Choose the freshest and crispest lettuce and herbs for the salad. Slice the greens gently, rather than chopping them, so that they don’t bruise and lose their juices. In Vietnam, we use a number of different highly fragrant herbs such as sharp, spicy Vietnamese coriander, anise-like red perilla, and another herb that’s similar to lemon balm. Here, you can find these herbs in Asian markets, and sometimes at farmers’ markets; however, mint, cilantro, basil, and Thai basil all work well. (Thai basil plants are now available in many garden centers, if you want to have a regular supply of this anise-scented herb.) In addition to the lettuce and herbs, you can also add either shredded carrot or daikon radish for color and crunch.

Be sure to buy rice vermicelli noodles (bun), not mung bean vermicelli (also called bean threads).Thap Chua and Pagoda are two of the author’s favorite brands.

In Vietnam, beef is a traditional topping for bun, but I like to use pork, shrimp, and vegetables as well. My favorite toppings include a delicious caramel-marinated pork, lemongrass-scented shrimp, and a combination of stir-fried vegetables and tofu (or you could substitute chicken). With the master recipe for noodle salads, you can create different tasting bun meals just by changing the toppings, the greens, or even the herbs.

You can prepare most components in advance. Nuoc cham, a Vietnamese dipping sauce, keeps in the refrigerator for a month; with a jar handy, you can make bun anytime. Once you cook, cool, and drain the noodles, they’ll keep at room temperature for several hours or until you’re ready to serve. You can also wash and arrange your lettuce and herbs ahead of time. Keep them in the refrigerator covered with plenty of damp paper towels, and they’ll stay crisp. Just be sure to remove the greens a half hour or so before serving. They should be cool, not cold.

Now all you have to do is pick your favorite topping for bun; they’re all quick-cooking. Once you’ve tried the recipes I’ve provided, experiment with different toppings, garnishes, and herbs. As you’ll soon discover, the possibilities for creating delicious juxtapositions of flavors and textures are endless (for beverages to serve with these meals, see Drink Choices, below). Maybe you’ll adore bun as much as I do.

Highly fragrant herbs like spearmint, Thai basil, and red perilla (clockwise from top) are author Mai Pham’s favorites for noodle salads.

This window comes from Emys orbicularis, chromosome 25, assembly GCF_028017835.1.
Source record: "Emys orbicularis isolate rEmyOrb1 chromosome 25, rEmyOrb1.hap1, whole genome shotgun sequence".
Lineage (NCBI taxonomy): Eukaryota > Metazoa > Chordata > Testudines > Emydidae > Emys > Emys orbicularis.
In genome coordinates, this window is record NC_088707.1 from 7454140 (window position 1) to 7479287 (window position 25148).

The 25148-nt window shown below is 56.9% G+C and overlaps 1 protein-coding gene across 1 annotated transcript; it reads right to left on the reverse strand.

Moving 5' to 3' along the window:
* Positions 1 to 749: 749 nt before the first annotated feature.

Drink Choices for Noodle Salads

These Asian noodle salads are exotic, refreshing, and tasty, but watch out, wine lovers: “Asian” and “salads” spell potential wine trouble. With salads, the usual culprit is vinegar in the dressing, because vinegar’s acetic acid doesn’t mate well with wine’s fruit acids. No problem on that score here, though, because the tang in the nuoc cham dressing comes from lime juice. “Asian,” on the other hand, suggests flavors that can really clash with wine. Salt (from soy and fish sauces), sweetness (from sugar), and hot spice all do damage to dry wine.

So if you want wine, look for one that either has a touch of sweetness or seems to because it’s very fruity. For summer, a chilled rosé makes a fine choice. Give your guests a chuckle with Toad Hollow’s dry “Eye of the Toad,” or try a slightly sweeter rosé such as Heitz’s Grignolino Rosé, or Zinfandel Rosé from Pendroncelli.

You could also play it a bit more offbeat with cider: the sweet-tart Hard Core from Massachusetts, Sonoma’s Rhyne Cider, or the pear, apple, and honey varieties from Ace would all work well.

But if you’d rather thame the spice, pour a frosty brew. Light, smooth beers and ales, such as Pyramid Pale Ale from Washington and Whitewater Wheat from Great Divide in Denver, do a fine job. To my taste, though, a touch more sweetness in the glass works some real magic. I love Nor’wester Honey Weizen from Oregon, Brewery Hill Honey Amber Ale from Pennsylvania, and the mellow Grant’s Apple Honey Ale from Washington.

—Rosina Tinari Wilson